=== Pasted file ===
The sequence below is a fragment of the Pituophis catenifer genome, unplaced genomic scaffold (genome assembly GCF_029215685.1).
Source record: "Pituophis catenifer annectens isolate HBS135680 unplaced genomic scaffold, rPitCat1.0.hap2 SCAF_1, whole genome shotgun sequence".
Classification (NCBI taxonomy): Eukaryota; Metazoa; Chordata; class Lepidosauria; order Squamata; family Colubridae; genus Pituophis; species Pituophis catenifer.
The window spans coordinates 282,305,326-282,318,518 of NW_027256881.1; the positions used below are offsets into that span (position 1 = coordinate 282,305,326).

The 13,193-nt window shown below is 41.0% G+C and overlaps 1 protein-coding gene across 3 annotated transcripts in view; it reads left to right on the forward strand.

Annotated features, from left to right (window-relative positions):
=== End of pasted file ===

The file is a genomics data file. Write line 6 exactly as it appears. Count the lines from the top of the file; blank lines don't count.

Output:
Annotated features, from left to right (window-relative positions):